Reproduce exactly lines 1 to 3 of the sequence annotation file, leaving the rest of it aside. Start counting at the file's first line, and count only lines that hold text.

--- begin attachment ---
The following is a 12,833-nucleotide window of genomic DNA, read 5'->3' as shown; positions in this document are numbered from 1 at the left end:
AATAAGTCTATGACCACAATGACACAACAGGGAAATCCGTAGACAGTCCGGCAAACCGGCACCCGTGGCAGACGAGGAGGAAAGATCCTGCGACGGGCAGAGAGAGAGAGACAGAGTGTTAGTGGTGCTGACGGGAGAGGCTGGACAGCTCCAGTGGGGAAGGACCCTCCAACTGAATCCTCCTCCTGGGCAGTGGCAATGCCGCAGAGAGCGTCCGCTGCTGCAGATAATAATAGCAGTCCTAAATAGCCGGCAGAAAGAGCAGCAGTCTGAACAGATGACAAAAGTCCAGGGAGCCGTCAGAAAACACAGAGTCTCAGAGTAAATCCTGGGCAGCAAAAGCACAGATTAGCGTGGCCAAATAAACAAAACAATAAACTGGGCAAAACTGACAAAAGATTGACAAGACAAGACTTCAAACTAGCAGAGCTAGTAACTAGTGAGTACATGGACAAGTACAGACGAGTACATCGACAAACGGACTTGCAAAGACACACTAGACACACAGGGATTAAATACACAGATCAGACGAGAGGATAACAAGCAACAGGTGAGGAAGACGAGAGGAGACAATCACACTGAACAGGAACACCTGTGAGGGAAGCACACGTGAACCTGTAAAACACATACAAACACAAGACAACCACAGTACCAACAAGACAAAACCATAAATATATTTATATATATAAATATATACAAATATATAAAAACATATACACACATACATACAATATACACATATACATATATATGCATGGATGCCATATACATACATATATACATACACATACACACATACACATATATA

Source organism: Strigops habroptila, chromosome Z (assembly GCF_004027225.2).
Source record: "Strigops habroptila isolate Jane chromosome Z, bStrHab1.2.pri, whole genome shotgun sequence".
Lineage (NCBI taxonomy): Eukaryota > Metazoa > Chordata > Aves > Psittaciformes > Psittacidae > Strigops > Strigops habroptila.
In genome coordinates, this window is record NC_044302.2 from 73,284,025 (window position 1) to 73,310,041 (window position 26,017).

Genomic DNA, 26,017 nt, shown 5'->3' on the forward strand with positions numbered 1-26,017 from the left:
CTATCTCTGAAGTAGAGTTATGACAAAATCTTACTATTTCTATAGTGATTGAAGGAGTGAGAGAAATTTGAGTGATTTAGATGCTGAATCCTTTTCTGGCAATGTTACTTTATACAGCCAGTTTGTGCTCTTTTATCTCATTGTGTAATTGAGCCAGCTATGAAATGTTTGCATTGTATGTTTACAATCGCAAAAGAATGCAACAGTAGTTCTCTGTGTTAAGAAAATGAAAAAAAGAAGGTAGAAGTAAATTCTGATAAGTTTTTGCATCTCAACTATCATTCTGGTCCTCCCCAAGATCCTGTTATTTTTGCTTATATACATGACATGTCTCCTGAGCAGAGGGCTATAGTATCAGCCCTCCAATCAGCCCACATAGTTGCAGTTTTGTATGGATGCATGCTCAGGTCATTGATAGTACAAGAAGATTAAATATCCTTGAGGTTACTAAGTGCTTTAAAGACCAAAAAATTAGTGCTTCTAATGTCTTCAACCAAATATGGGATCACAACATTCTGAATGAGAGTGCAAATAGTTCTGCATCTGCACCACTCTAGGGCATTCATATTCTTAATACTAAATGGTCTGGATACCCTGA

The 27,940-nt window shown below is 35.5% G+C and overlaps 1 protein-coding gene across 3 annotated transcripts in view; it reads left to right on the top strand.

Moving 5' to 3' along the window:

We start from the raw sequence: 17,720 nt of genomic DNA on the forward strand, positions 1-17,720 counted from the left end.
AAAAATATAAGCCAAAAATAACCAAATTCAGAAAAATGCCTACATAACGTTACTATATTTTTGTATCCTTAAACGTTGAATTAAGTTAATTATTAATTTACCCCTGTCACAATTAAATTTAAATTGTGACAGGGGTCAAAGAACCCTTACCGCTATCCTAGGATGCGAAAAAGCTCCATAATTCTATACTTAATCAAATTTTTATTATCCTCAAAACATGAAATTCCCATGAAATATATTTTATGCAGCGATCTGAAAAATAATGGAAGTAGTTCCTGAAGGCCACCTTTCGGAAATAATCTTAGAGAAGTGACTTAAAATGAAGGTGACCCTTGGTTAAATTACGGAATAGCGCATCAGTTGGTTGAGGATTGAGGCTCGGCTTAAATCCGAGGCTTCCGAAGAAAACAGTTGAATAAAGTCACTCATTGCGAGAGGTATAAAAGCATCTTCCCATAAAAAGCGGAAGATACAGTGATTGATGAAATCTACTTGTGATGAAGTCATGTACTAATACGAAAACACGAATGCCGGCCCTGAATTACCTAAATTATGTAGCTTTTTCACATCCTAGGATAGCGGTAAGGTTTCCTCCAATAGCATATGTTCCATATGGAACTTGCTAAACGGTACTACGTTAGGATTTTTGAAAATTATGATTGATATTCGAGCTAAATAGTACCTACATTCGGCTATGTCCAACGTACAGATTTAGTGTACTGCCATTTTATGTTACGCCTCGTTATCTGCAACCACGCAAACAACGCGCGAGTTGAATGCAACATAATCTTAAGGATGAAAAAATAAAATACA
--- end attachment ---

The following is a 12,833-nucleotide window of genomic DNA, read 5'->3' as shown; positions in this document are numbered from 1 at the left end:
AATAAGTCTATGACCACAATGACACAACAGGGAAATCCGTAGACAGTCCGGCAAACCGGCACCCGTGGCAGACGAGGAGGAAAGATCCTGCGACGGGCAGAGAGAGAGAGACAGAGTGTTAGTGGTGCTGACGGGAGAGGCTGGACAGCTCCAGTGGGGAAGGACCCTCCAACTGAATCCTCCTCCTGGGCAGTGGCAATGCCGCAGAGAGCGTCCGCTGCTGCAGATAATAATAGCAGTCCTAAATAGCCGGCAGAAAGAGCAGCAGTCTGAACAGATGACAAAAGTCCAGGGAGCCGTCAGAAAACACAGAGTCTCAGAGTAAATCCTGGGCAGCAAAAGCACAGATTAGCGTGGCCAAATAAACAAAACAATAAACTGGGCAAAACTGACAAAAGATTGACAAGACAAGACTTCAAACTAGCAGAGCTAGTAACTAGTGAGTACATGGACAAGTACAGACGAGTACATCGACAAACGGACTTGCAAAGACACACTAGACACACAGGGATTAAATACACAGATCAGACGAGAGGATAACAAGCAACAGGTGAGGAAGACGAGAGGAGACAATCACACTGAACAGGAACACCTGTGAGGGAAGCACACGTGAACCTGTAAAACACATACAAACACAAGACAACCACAGTACCAACAAGACAAAACCATAAATATATTTATATATATAAATATATACAAATATATAAAAACATATACACACATACATACAATATACACATATACATATATATGCATGGATGCCATATACATACATATATACATACACATACACACATACACATATATA

Source organism: Strigops habroptila, chromosome Z (assembly GCF_004027225.2).